Thursday, July 25th, 2013
In a post for CitizenshipFirst, Robert Pondiscio outlines the results of a nationwide study that analyzed the factors contributing to income mobility in the United States. In addition to geographic regions having vastly different rates of income mobility, the study found that communities that were more civically engaged were more likely to support income mobility.
The study relied on millions of earnings records from citizens across the country and is the first to compare upward mobility across metropolitan areas. The study was conducted by Raj Chetty, Nathaniel Hendren, Patrick Kline, and Emmanuel Saez. According to David Leonhardt of the New York Times, the study helps “provide some of the most powerful evidence so far about the factors that seem to drive people’s chances of rising beyond the station of their birth, including education, family structure and the economic layout of metropolitan areas.”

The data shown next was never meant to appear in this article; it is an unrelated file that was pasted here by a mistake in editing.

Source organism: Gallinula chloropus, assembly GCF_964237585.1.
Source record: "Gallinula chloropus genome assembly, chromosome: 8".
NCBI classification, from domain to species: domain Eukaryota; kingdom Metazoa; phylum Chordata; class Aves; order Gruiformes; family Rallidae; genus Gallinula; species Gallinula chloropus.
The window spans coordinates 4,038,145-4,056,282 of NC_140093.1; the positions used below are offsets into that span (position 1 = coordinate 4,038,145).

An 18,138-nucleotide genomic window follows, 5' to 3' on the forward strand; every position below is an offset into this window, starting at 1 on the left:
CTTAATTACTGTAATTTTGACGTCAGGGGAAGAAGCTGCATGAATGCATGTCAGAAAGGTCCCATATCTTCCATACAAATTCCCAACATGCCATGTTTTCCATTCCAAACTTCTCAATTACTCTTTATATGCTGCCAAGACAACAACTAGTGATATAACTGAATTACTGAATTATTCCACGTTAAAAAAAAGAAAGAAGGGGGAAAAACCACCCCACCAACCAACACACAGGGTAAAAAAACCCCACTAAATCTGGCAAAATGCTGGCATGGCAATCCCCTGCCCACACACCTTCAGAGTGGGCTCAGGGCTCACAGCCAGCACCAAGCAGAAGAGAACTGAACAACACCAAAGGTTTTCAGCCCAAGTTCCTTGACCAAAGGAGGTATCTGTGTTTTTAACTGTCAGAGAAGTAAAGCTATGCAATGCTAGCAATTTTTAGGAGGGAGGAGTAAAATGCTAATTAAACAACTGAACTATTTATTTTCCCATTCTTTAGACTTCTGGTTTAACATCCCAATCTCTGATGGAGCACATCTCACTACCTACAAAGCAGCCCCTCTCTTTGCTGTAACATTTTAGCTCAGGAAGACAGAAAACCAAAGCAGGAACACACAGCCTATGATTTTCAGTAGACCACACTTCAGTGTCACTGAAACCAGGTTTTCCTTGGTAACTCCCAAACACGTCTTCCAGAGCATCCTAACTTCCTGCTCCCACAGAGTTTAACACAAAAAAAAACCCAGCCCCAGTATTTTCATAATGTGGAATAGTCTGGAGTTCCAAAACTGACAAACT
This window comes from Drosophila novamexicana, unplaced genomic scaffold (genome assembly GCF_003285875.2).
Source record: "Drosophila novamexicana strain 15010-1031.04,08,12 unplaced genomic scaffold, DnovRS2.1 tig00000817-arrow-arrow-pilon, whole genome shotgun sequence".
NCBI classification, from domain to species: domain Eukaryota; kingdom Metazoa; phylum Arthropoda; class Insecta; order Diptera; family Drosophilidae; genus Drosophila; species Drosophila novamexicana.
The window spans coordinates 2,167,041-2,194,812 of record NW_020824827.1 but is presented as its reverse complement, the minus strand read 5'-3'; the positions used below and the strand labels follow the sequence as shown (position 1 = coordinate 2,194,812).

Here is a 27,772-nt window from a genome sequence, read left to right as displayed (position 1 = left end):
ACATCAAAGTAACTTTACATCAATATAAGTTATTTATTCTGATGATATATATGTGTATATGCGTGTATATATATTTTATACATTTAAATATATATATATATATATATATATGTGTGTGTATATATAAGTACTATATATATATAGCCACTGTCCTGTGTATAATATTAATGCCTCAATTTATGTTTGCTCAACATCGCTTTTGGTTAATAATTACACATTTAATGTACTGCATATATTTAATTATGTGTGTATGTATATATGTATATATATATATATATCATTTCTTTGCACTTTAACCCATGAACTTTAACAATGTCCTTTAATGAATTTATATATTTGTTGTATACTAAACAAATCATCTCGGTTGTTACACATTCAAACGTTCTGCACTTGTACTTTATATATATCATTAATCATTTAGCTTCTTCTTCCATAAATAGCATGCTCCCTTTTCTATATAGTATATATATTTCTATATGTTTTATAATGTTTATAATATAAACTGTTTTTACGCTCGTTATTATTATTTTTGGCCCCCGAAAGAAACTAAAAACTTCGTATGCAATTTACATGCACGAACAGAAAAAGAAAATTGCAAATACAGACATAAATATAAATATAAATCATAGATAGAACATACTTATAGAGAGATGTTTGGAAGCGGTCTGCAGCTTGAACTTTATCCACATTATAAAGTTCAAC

According to the data, membership in religious and community groups are most tied to an increase in income mobility. The results of the study appear to corroborate Robert Putnam’s famous findings in Bowling Alone, which “argued that social connections play an important role in a community’s success,” according to Leonhardt.
You can read the full study here.